We have to talk about donor retention.
I know, I don’t want to either.
I can already feel you wincing, and I don’t blame you. If you’re a fundraising professional, donor retention might be a sore spot. You’ve heard more than one gloomy statistic, like the fact that last year the number of donors, retention rates, and small gifts all decreased.
Donor retention is a constant thorn in our nonprofit side. Looking at the data, it’s easy to get frustrated. “People have suddenly become ungenerous and flaky!” you may grumble. I get it, but I promise you, they haven’t. Donors have changed, but not in their generosity or their commitment to causes they care about.
The things that have changed are donor expectations and the number of different devices clamoring for their attention. Technological advances have trained them to expect personalized experiences and, at the same time, fractured their attention. They are constantly connected, endlessly marketed to, and everything is tailored to their preferences. They want authentic experiences and to be part of the cause.
But too often, donors give, and then…that’s it. They get a boilerplate thank you letter and perhaps are subscribed to an email list. They never hear about the impact their gift made, they don’t find out what happened next in the story that inspired them to give and the messages they do receive aren’t relevant to them. No wonder they fall away.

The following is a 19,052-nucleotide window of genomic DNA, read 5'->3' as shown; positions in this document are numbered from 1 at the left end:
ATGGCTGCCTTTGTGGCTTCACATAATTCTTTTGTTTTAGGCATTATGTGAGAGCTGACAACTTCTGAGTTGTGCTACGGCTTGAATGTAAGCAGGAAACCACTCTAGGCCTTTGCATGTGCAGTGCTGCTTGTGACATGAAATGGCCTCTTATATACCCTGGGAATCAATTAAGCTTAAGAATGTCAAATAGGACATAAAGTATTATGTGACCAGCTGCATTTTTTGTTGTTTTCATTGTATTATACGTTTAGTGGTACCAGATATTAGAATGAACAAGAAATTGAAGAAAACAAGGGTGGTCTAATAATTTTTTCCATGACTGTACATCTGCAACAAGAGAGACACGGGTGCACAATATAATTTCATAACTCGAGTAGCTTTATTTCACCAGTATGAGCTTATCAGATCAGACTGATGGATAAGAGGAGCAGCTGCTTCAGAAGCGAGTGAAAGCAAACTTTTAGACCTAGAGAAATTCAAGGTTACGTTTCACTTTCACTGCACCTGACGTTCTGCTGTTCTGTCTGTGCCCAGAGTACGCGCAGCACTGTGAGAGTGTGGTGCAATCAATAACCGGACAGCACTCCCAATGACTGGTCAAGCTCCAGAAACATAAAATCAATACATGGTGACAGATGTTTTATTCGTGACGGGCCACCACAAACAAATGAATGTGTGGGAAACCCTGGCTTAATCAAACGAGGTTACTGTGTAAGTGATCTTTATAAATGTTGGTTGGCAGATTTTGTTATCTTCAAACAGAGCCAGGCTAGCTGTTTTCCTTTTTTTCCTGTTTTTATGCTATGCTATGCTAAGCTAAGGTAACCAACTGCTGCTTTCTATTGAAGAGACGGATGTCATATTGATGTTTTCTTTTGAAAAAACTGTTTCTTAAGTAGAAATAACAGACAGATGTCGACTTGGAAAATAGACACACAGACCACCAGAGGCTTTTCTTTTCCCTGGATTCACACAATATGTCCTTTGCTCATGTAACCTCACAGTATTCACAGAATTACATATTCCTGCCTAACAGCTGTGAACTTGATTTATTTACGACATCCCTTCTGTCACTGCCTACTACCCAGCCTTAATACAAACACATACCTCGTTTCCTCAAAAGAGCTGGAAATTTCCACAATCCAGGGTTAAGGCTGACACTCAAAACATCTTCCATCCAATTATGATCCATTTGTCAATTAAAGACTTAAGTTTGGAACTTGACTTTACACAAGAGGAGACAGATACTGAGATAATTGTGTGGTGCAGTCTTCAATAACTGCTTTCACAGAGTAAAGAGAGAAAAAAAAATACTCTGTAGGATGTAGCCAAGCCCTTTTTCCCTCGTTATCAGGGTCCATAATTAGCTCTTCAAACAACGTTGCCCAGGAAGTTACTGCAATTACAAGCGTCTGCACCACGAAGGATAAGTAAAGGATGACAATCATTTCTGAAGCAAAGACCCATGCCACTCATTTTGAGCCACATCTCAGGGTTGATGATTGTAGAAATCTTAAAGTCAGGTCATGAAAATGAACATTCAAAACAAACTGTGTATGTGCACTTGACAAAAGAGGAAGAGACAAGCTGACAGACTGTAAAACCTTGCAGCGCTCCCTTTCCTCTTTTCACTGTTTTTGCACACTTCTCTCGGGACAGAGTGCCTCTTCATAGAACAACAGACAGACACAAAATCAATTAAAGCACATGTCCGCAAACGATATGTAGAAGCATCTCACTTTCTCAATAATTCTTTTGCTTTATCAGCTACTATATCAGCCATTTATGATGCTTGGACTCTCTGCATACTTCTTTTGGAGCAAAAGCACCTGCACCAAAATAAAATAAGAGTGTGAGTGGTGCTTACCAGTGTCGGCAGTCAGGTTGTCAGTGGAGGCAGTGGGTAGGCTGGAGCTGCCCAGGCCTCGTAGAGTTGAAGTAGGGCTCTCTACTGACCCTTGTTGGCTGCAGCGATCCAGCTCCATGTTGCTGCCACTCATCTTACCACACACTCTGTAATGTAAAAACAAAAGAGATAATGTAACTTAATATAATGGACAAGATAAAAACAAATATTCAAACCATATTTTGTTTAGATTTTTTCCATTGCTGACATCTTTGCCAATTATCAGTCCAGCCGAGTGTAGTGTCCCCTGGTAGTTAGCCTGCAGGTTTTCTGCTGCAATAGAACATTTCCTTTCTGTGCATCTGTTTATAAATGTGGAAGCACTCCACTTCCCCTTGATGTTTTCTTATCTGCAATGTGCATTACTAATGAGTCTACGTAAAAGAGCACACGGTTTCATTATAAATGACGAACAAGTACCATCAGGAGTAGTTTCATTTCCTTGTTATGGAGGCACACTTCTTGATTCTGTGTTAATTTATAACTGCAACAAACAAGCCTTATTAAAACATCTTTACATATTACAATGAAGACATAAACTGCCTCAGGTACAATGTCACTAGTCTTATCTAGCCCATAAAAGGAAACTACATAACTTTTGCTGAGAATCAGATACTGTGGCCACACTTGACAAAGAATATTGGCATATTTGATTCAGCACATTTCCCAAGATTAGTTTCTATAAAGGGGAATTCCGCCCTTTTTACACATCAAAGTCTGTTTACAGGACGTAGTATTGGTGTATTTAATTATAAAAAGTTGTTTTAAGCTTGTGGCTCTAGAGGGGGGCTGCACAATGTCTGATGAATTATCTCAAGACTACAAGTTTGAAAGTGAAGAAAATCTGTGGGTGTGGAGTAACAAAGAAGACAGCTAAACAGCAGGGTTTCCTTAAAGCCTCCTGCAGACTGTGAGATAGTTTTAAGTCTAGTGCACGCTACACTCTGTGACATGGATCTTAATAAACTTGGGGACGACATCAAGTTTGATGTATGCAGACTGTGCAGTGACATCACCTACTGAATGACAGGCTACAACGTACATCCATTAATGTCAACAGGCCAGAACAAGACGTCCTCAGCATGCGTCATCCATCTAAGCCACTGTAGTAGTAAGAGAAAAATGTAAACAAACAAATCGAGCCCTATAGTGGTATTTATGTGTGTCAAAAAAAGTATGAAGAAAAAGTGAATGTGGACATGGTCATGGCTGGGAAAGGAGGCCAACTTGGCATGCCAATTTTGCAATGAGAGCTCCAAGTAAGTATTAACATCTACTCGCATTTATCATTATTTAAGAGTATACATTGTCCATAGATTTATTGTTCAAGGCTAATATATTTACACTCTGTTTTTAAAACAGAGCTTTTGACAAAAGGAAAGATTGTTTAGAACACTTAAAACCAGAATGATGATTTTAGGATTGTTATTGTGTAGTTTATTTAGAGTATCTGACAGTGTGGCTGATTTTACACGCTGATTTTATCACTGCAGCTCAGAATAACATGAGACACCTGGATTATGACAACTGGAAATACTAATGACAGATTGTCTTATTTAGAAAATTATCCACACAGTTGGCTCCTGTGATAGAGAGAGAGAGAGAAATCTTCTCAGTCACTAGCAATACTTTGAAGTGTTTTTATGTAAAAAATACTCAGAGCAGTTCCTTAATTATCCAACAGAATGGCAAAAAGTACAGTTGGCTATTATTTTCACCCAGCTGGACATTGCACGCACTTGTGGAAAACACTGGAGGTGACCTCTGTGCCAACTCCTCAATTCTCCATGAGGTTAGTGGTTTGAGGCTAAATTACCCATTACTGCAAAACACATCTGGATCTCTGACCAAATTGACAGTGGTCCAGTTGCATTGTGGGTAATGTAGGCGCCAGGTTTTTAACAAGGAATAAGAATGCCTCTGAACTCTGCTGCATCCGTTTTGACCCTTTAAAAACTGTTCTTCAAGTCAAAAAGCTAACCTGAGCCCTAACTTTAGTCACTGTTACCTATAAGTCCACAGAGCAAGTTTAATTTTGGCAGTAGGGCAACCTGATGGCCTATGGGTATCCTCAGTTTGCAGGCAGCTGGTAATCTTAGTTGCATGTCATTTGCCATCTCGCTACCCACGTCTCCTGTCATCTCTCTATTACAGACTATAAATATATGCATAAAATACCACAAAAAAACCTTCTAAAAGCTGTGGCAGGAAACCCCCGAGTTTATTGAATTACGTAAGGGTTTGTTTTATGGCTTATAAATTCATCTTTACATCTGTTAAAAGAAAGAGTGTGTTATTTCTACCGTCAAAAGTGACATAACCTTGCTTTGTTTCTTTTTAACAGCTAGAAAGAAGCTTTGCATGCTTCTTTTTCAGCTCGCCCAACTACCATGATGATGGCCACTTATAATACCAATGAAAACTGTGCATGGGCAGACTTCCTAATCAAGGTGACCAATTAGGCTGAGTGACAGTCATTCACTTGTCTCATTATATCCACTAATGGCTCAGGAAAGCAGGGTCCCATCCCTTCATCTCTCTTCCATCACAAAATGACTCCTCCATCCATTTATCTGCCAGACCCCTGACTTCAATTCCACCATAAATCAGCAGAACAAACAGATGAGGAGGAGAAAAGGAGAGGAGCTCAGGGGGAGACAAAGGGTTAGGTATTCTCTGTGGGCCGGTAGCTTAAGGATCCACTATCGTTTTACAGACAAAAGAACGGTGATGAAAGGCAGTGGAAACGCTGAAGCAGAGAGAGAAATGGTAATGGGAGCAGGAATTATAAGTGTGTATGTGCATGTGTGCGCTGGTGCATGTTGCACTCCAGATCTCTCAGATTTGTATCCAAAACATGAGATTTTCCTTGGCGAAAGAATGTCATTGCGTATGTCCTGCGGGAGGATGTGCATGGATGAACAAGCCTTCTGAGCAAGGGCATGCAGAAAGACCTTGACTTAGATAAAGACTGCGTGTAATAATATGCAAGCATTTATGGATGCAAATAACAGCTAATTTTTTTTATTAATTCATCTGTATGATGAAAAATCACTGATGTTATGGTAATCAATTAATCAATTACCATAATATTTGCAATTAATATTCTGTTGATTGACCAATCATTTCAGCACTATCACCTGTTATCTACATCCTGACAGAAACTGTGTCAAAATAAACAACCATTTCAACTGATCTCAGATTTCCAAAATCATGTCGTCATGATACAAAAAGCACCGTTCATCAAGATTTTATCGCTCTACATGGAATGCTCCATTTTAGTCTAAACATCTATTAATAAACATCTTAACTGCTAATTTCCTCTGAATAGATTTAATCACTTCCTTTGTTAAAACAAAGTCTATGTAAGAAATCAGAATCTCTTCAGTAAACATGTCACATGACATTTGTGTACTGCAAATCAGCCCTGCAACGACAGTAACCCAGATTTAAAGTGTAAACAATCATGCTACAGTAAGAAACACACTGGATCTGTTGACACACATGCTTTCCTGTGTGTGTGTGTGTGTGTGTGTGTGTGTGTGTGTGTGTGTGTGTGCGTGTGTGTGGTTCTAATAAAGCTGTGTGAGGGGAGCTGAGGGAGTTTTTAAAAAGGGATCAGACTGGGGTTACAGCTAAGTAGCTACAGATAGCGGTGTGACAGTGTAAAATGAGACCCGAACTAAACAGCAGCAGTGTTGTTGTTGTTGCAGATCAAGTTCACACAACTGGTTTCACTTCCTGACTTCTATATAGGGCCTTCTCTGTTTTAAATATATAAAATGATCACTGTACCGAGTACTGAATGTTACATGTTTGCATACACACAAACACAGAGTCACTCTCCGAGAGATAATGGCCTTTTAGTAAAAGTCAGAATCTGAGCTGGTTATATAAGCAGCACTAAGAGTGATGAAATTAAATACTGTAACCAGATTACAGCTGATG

When you know what donors expect and want, you’re no longer powerless against attrition and drop-off. Communication and personalization can help you build lasting relationships with your donors. It’s time to go beyond a monthly email newsletter and start creating the connections that inspire donors to stay with you.
Your communication strategy can be plain or fancy, done in-house or with an award-winning agency, but none of it matters if you don’t follow one central guideline: close the loop with your donors.
When a donor takes an action, the loop is opened. When you respond, it completes the loop. Without a response, the loop stays open and the donor eventually disengages. They may write you off, but it’s even more likely they’ll forget about the interaction altogether.
We’re talking a lot about Responsive Fundraising lately, and this level of responsiveness is basically a prerequisite: when your donors do something, respond.
In action, this doesn’t have to be involved or complicated, it can be as simple as:
If your donors know that you’re paying attention to them, that you’ll respond when they reach out to you, and that you’ll show them what their gifts accomplish, not only will their trust and loyalty increase, they’ll start to feel like part of a community.
When we talk about donor communication, these days our thoughts often go straight to email, and stop there. Email is useful, but it’s not the only tool you have. Consider adding these donor-approved communication techniques to your toolbox to boost donor retention and close the loop.